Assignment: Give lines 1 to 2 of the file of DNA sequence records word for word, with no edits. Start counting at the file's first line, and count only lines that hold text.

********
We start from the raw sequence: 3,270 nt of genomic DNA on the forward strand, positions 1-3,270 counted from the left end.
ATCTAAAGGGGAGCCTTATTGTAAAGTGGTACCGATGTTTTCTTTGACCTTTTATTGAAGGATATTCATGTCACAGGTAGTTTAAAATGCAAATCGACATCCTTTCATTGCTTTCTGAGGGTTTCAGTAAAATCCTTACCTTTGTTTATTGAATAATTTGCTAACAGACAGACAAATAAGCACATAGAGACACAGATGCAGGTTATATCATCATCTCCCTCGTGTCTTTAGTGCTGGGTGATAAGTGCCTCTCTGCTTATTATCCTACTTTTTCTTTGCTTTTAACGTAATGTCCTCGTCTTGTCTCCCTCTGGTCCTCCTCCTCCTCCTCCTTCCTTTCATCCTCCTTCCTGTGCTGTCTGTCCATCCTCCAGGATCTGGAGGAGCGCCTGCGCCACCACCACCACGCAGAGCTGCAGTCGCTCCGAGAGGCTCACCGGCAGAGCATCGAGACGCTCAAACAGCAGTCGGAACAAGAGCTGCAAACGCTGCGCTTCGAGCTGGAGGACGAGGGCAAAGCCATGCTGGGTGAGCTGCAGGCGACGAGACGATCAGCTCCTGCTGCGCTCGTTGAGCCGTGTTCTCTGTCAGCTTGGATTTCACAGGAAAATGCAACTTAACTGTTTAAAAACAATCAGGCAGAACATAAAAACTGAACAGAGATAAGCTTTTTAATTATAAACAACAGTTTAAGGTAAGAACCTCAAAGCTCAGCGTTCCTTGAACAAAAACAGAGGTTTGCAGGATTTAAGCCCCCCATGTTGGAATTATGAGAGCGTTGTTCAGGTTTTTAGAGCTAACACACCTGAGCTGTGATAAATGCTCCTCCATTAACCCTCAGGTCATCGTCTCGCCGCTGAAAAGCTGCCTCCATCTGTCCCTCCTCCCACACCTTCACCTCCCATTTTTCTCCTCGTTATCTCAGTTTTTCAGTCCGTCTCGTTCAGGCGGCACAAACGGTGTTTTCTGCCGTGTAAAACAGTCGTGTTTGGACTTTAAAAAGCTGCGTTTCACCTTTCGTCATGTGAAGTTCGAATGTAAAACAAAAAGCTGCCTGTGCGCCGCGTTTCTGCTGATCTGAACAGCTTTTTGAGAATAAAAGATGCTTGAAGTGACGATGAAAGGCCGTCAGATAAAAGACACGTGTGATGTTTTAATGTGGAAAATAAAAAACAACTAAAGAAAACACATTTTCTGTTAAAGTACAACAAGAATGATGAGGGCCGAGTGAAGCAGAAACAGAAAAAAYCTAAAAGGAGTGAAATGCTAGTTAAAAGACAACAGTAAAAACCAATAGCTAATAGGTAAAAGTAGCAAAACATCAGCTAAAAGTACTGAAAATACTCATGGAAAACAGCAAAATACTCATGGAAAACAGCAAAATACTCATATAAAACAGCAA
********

We start from the raw sequence: 3,270 nt of genomic DNA on the forward strand, positions 1-3,270 counted from the left end.
ATCTAAAGGGGAGCCTTATTGTAAAGTGGTACCGATGTTTTCTTTGACCTTTTATTGAAGGATATTCATGTCACAGGTAGTTTAAAATGCAAATCGACATCCTTTCATTGCTTTCTGAGGGTTTCAGTAAAATCCTTACCTTTGTTTATTGAATAATTTGCTAACAGACAGACAAATAAGCACATAGAGACACAGATGCAGGTTATATCATCATCTCCCTCGTGTCTTTAGTGCTGGGTGATAAGTGCCTCTCTGCTTATTATCCTACTTTTTCTTTGCTTTTAACGTAATGTCCTCGTCTTGTCTCCCTCTGGTCCTCCTCCTCCTCCTCCTTCCTTTCATCCTCCTTCCTGTGCTGTCTGTCCATCCTCCAGGATCTGGAGGAGCGCCTGCGCCACCACCACCACGCAGAGCTGCAGTCGCTCCGAGAGGCTCACCGGCAGAGCATCGAGACGCTCAAACAGCAGTCGGAACAAGAGCTGCAAACGCTGCGCTTCGAGCTGGAGGACGAGGGCAAAGCCATGCTGGGTGAGCTGCAGGCGACGAGACGATCAGCTCCTGCTGCGCTCGTTGAGCCGTGTTCTCTGTCAGCTTGGATTTCACAGGAAAATGCAACTTAACTGTTTAAAAACAATCAGGCAGAACATAAAAACTGAACAGAGATAAGCTTTTTAATTATAAACAACAGTTTAAGGTAAGAACCTCAAAGCTCAGCGTTCCTTGAACAAAAACAGAGGTTTGCAGGATTTAAGCCCCCCATGTTGGAATTATGAGAGCGTTGTTCAGGTTTTTAGAGCTAACACACCTGAGCTGTGATAAATGCTCCTCCATTAACCCTCAGGTCATCGTCTCGCCGCTGAAAAGCTGCCTCCATCTGTCCCTCCTCCCACACCTTCACCTCCCATTTTTCTCCTCGTTATCTCAGTTTTTCAGTCCGTCTCGTTCAGGCGGCACAAACGGTGTTTTCTGCCGTGTAAAACAGTCGTGTTTGGACTTTAAAAAGCTGCGTTTCACCTTTCGTCATGTGAAGTTCGAATGTAAAACAAAAAGCTGCCTGTGCGCCGCGTTTCTGCTGATCTGAACAGCTTTTTGAGAATAAAAGATGCTTGAAGTGACGATGAAAGGCCGTCAGATAAAAGACACGTGTGATGTTTTAATGTGGAAAATAAAAAACAACTAAAGAAAACACATTTTCTGTTAAAGTACAACAAGAATGATGAGGGCCGAGTGAAGCAGAAACAGAAAAAAYCTAAAAGGAGTGAAATGCTAGTTAAAAGACAACAGTAAAAACCAATAGCTAATAGGTAAAAGTAGCAAAACATCAGCTAAAAGTACTGAAAATACTCATGGAAAACAGCAAAATACTCATGGAAAACAGCAAAATACTCATATAAAACAGCAA